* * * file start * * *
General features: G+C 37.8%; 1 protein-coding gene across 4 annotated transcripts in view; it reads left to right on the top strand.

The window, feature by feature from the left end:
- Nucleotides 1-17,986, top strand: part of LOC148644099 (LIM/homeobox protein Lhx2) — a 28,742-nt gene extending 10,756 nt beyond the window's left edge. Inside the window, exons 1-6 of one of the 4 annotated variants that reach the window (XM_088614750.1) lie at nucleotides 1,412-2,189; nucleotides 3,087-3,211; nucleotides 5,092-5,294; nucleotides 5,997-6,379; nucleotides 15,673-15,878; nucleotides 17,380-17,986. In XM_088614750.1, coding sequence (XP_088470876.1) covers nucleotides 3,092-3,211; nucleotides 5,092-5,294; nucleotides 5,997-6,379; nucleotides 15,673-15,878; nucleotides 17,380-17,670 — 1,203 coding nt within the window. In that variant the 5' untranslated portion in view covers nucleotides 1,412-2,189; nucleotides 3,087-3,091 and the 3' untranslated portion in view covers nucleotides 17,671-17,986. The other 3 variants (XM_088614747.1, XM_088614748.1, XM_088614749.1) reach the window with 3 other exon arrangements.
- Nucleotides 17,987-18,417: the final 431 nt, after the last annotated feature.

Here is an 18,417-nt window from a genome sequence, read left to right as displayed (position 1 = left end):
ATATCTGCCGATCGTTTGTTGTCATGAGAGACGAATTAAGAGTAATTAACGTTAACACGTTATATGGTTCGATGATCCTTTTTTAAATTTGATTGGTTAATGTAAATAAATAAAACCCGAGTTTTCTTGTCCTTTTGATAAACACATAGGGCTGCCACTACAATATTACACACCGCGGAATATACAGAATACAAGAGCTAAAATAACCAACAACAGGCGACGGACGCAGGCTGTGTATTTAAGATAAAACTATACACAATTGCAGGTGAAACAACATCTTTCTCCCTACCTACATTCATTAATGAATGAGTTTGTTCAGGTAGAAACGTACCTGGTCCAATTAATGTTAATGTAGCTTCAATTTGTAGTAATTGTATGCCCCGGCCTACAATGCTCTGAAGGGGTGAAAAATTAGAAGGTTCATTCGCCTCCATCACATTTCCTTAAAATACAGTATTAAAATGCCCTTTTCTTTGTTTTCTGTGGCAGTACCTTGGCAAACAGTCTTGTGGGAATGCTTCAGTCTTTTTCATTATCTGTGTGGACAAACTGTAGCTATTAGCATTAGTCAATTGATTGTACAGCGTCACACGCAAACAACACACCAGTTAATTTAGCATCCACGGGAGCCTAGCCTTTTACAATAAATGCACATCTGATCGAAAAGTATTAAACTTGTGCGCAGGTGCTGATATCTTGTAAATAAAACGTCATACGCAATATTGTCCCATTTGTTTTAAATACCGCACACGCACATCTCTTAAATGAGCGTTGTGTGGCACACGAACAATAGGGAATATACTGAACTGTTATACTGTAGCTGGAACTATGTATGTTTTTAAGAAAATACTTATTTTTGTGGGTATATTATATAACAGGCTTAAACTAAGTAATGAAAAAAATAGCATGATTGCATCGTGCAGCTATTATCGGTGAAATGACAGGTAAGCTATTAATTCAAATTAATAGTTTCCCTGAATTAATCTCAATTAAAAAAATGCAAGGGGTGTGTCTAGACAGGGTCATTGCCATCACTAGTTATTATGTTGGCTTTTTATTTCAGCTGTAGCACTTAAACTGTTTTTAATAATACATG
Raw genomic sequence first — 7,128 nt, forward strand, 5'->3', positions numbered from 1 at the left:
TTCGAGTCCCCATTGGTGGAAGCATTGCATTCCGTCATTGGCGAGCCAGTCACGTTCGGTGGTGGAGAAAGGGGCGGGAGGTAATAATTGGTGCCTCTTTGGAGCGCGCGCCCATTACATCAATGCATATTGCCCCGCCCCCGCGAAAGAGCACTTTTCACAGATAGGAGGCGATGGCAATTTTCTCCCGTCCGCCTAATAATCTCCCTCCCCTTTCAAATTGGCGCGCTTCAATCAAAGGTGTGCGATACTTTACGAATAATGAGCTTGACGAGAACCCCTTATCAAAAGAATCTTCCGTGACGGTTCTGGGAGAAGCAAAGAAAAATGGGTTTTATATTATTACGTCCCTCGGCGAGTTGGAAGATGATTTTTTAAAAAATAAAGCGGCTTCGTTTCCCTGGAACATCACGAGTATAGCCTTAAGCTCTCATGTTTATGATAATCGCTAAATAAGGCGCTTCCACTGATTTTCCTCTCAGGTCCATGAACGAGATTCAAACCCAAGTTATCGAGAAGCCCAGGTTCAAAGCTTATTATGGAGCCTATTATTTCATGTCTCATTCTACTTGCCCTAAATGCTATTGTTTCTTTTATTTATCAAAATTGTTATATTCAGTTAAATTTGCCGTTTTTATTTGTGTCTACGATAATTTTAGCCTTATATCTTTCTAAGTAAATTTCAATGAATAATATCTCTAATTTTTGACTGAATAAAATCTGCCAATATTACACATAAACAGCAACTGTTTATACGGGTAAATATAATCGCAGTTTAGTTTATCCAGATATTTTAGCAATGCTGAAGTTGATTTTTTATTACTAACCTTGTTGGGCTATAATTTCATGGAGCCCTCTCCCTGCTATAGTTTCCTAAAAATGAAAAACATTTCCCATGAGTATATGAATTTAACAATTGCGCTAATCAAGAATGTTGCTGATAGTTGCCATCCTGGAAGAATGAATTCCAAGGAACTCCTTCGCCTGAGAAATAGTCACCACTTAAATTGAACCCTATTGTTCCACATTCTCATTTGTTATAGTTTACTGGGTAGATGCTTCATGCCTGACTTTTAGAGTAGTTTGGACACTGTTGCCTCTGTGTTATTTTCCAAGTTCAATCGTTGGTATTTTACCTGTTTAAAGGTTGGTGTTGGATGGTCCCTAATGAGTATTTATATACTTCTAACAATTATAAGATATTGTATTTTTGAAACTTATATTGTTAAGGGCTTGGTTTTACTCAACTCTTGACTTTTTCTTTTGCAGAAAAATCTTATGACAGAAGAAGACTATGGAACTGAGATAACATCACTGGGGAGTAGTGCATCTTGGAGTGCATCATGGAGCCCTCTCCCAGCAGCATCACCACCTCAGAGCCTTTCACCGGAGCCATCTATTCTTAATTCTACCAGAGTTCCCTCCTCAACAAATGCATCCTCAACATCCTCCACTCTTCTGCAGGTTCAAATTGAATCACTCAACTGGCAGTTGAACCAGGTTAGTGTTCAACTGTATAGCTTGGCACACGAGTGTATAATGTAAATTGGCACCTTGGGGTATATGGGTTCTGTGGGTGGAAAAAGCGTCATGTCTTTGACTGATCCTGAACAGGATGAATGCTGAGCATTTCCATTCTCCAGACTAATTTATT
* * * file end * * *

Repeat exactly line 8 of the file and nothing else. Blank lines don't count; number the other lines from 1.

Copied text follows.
TTCGAGTCCCCATTGGTGGAAGCATTGCATTCCGTCATTGGCGAGCCAGTCACGTTCGGTGGTGGAGAAAGGGGCGGGAGGTAATAATTGGTGCCTCTTTGGAGCGCGCGCCCATTACATCAATGCATATTGCCCCGCCCCCGCGAAAGAGCACTTTTCACAGATAGGAGGCGATGGCAATTTTCTCCCGTCCGCCTAATAATCTCCCTCCCCTTTCAAATTGGCGCGCTTCAATCAAAGGTGTGCGATACTTTACGAATAATGAGCTTGACGAGAACCCCTTATCAAAAGAATCTTCCGTGACGGTTCTGGGAGAAGCAAAGAAAAATGGGTTTTATATTATTACGTCCCTCGGCGAGTTGGAAGATGATTTTTTAAAAAATAAAGCGGCTTCGTTTCCCTGGAACATCACGAGTATAGCCTTAAGCTCTCATGTTTATGATAATCGCTAAATAAGGCGCTTCCACTGATTTTCCTCTCAGGTCCATGAACGAGATTCAAACCCAAGTTATCGAGAAGCCCAGGTTCAAAGCTTATTATGGAGCCTATTATTTCATGTCTCATTCTACTTGCCCTAAATGCTATTGTTTCTTTTATTTATCAAAATTGTTATATTCAGTTAAATTTGCCGTTTTTATTTGTGTCTACGATAATTTTAGCCTTATATCTTTCTAAGTAAATTTCAATGAATAATATCTCTAATTTTTGACTGAATAAAATCTGCCAATATTACACATAAACAGCAACTGTTTATACGGGTAAATATAATCGCAGTTTAGTTTATCCAGATATTTTAGCAATGCTGAAGTTGATTTTTTATTACTAACCTTGTTGGGCTATAATTTCATGGAGCCCTCTCCCTGCTATAGTTTCCTAAAAATGAAAAACATTTCCCATGAGTATATGAATTTAACAATTGCGCTAATCAAGAATGTTGCTGATAGTTGCCATCCTGGAAGAATGAATTCCAAGGAACTCCTTCGCCTGAGAAATAGTCACCACTTAAATTGAACCCTATTGTTCCACATTCTCATTTGTTATAGTTTACTGGGTAGATGCTTCATGCCTGACTTTTAGAGTAGTTTGGACACTGTTGCCTCTGTGTTATTTTCCAAGTTCAATCGTTGGTATTTTACCTGTTTAAAGGTTGGTGTTGGATGGTCCCTAATGAGTATTTATATACTTCTAACAATTATAAGATATTGTATTTTTGAAACTTATATTGTTAAGGGCTTGGTTTTACTCAACTCTTGACTTTTTCTTTTGCAGAAAAATCTTATGACAGAAGAAGACTATGGAACTGAGATAACATCACTGGGGAGTAGTGCATCTTGGAGTGCATCATGGAGCCCTCTCCCAGCAGCATCACCACCTCAGAGCCTTTCACCGGAGCCATCTATTCTTAATTCTACCAGAGTTCCCTCCTCAACAAATGCATCCTCAACATCCTCCACTCTTCTGCAGGTTCAAATTGAATCACTCAACTGGCAGTTGAACCAGGTTAGTGTTCAACTGTATAGCTTGGCACACGAGTGTATAATGTAAATTGGCACCTTGGGGTATATGGGTTCTGTGGGTGGAAAAAGCGTCATGTCTTTGACTGATCCTGAACAGGATGAATGCTGAGCATTTCCATTCTCCAGACTAATTTATT